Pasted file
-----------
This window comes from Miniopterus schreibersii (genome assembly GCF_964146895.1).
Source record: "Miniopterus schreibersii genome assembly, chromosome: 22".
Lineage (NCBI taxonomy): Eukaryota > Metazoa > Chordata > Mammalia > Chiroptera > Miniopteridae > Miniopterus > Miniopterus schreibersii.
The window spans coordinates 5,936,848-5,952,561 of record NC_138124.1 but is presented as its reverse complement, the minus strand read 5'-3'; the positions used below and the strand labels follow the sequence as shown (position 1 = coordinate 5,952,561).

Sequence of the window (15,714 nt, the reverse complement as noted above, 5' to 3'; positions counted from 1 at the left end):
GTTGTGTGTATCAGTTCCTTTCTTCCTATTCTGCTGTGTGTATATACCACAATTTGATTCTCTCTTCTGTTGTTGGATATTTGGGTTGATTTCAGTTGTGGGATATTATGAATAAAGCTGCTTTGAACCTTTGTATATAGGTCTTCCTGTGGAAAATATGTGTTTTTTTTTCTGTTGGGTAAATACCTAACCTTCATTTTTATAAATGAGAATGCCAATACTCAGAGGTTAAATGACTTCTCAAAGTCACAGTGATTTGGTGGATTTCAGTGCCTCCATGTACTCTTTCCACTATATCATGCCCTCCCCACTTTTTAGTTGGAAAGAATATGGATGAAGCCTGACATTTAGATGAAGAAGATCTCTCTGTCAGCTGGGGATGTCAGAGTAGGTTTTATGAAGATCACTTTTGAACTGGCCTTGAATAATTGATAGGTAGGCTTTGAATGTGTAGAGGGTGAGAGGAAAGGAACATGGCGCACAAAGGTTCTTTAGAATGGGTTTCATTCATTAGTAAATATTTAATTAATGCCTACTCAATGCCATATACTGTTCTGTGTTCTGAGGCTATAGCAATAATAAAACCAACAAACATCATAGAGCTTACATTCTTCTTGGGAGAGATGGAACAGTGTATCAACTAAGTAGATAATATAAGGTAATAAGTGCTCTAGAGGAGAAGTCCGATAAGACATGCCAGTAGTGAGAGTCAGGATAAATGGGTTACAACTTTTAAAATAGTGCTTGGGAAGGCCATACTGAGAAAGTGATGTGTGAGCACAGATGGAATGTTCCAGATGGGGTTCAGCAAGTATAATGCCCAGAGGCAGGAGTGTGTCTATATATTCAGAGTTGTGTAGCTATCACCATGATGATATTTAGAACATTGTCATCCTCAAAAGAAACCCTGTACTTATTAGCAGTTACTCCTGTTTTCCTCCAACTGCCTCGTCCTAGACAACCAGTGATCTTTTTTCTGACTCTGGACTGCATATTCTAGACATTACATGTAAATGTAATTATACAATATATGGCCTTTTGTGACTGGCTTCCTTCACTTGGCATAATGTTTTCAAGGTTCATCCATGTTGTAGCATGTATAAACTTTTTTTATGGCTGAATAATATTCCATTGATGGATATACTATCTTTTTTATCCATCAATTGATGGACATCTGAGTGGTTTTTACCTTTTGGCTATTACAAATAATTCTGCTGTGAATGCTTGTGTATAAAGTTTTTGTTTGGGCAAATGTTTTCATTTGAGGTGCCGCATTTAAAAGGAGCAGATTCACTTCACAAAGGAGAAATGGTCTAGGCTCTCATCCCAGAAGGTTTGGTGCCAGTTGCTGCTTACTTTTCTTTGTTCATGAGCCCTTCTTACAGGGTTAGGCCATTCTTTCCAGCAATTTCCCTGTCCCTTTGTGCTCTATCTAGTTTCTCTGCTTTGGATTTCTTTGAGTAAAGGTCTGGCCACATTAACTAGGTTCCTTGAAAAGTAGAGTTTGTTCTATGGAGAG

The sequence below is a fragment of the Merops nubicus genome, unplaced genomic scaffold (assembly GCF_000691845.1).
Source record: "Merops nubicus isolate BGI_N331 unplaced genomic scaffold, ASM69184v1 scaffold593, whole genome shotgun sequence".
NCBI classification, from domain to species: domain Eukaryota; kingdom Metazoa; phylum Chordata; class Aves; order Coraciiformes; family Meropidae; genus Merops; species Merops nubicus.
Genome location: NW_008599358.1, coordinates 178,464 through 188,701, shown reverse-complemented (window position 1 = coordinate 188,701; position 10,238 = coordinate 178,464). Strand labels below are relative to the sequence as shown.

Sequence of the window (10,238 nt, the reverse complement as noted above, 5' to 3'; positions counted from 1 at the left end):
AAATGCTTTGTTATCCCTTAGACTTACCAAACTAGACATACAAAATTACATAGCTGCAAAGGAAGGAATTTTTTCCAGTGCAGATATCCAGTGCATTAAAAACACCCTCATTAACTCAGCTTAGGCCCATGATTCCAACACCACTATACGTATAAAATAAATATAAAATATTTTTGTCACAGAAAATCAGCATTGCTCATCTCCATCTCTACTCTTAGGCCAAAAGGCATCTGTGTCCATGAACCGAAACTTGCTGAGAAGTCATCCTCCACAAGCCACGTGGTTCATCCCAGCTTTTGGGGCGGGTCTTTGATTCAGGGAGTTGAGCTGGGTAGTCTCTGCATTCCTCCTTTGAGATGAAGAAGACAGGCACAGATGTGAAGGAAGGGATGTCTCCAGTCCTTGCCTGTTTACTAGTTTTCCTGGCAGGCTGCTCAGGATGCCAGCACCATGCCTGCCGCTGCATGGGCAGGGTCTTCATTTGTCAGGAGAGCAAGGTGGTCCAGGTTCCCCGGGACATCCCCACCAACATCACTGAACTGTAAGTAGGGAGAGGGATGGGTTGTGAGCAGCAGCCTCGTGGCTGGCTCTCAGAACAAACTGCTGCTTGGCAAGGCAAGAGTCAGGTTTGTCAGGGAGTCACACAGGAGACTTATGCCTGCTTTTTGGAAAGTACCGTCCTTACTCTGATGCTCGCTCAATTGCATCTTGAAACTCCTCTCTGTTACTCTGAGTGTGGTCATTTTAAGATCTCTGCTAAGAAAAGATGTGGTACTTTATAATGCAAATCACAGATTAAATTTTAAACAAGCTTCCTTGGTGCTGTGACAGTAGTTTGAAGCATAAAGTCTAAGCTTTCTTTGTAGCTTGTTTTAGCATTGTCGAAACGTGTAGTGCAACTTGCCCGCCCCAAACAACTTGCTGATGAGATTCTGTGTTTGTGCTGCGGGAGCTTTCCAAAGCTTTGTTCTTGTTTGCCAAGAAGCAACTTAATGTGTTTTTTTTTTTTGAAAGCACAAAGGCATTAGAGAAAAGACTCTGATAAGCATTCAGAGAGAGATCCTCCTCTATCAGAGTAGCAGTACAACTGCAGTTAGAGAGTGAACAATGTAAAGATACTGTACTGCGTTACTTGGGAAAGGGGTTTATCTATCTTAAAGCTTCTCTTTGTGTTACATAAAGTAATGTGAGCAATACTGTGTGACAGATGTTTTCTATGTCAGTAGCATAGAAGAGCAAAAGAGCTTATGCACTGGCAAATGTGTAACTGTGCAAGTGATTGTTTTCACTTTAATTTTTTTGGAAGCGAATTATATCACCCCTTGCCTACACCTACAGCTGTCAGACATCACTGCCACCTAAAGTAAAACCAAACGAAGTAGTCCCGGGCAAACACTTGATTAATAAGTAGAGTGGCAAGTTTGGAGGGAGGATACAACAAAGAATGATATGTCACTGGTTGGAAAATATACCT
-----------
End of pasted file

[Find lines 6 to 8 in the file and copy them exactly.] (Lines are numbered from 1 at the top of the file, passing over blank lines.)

GTTGTGTGTATCAGTTCCTTTCTTCCTATTCTGCTGTGTGTATATACCACAATTTGATTCTCTCTTCTGTTGTTGGATATTTGGGTTGATTTCAGTTGTGGGATATTATGAATAAAGCTGCTTTGAACCTTTGTATATAGGTCTTCCTGTGGAAAATATGTGTTTTTTTTTCTGTTGGGTAAATACCTAACCTTCATTTTTATAAATGAGAATGCCAATACTCAGAGGTTAAATGACTTCTCAAAGTCACAGTGATTTGGTGGATTTCAGTGCCTCCATGTACTCTTTCCACTATATCATGCCCTCCCCACTTTTTAGTTGGAAAGAATATGGATGAAGCCTGACATTTAGATGAAGAAGATCTCTCTGTCAGCTGGGGATGTCAGAGTAGGTTTTATGAAGATCACTTTTGAACTGGCCTTGAATAATTGATAGGTAGGCTTTGAATGTGTAGAGGGTGAGAGGAAAGGAACATGGCGCACAAAGGTTCTTTAGAATGGGTTTCATTCATTAGTAAATATTTAATTAATGCCTACTCAATGCCATATACTGTTCTGTGTTCTGAGGCTATAGCAATAATAAAACCAACAAACATCATAGAGCTTACATTCTTCTTGGGAGAGATGGAACAGTGTATCAACTAAGTAGATAATATAAGGTAATAAGTGCTCTAGAGGAGAAGTCCGATAAGACATGCCAGTAGTGAGAGTCAGGATAAATGGGTTACAACTTTTAAAATAGTGCTTGGGAAGGCCATACTGAGAAAGTGATGTGTGAGCACAGATGGAATGTTCCAGATGGGGTTCAGCAAGTATAATGCCCAGAGGCAGGAGTGTGTCTATATATTCAGAGTTGTGTAGCTATCACCATGATGATATTTAGAACATTGTCATCCTCAAAAGAAACCCTGTACTTATTAGCAGTTACTCCTGTTTTCCTCCAACTGCCTCGTCCTAGACAACCAGTGATCTTTTTTCTGACTCTGGACTGCATATTCTAGACATTACATGTAAATGTAATTATACAATATATGGCCTTTTGTGACTGGCTTCCTTCACTTGGCATAATGTTTTCAAGGTTCATCCATGTTGTAGCATGTATAAACTTTTTTTATGGCTGAATAATATTCCATTGATGGATATACTATCTTTTTTATCCATCAATTGATGGACATCTGAGTGGTTTTTACCTTTTGGCTATTACAAATAATTCTGCTGTGAATGCTTGTGTATAAAGTTTTTGTTTGGGCAAATGTTTTCATTTGAGGTGCCGCATTTAAAAGGAGCAGATTCACTTCACAAAGGAGAAATGGTCTAGGCTCTCATCCCAGAAGGTTTGGTGCCAGTTGCTGCTTACTTTTCTTTGTTCATGAGCCCTTCTTACAGGGTTAGGCCATTCTTTCCAGCAATTTCCCTGTCCCTTTGTGCTCTATCTAGTTTCTCTGCTTTGGATTTCTTTGAGTAAAGGTCTGGCCACATTAACTAGGTTCCTTGAAAAGTAGAGTTTGTTCTATGGAGAG

The sequence below is a fragment of the Merops nubicus genome, unplaced genomic scaffold (assembly GCF_000691845.1).
Source record: "Merops nubicus isolate BGI_N331 unplaced genomic scaffold, ASM69184v1 scaffold593, whole genome shotgun sequence".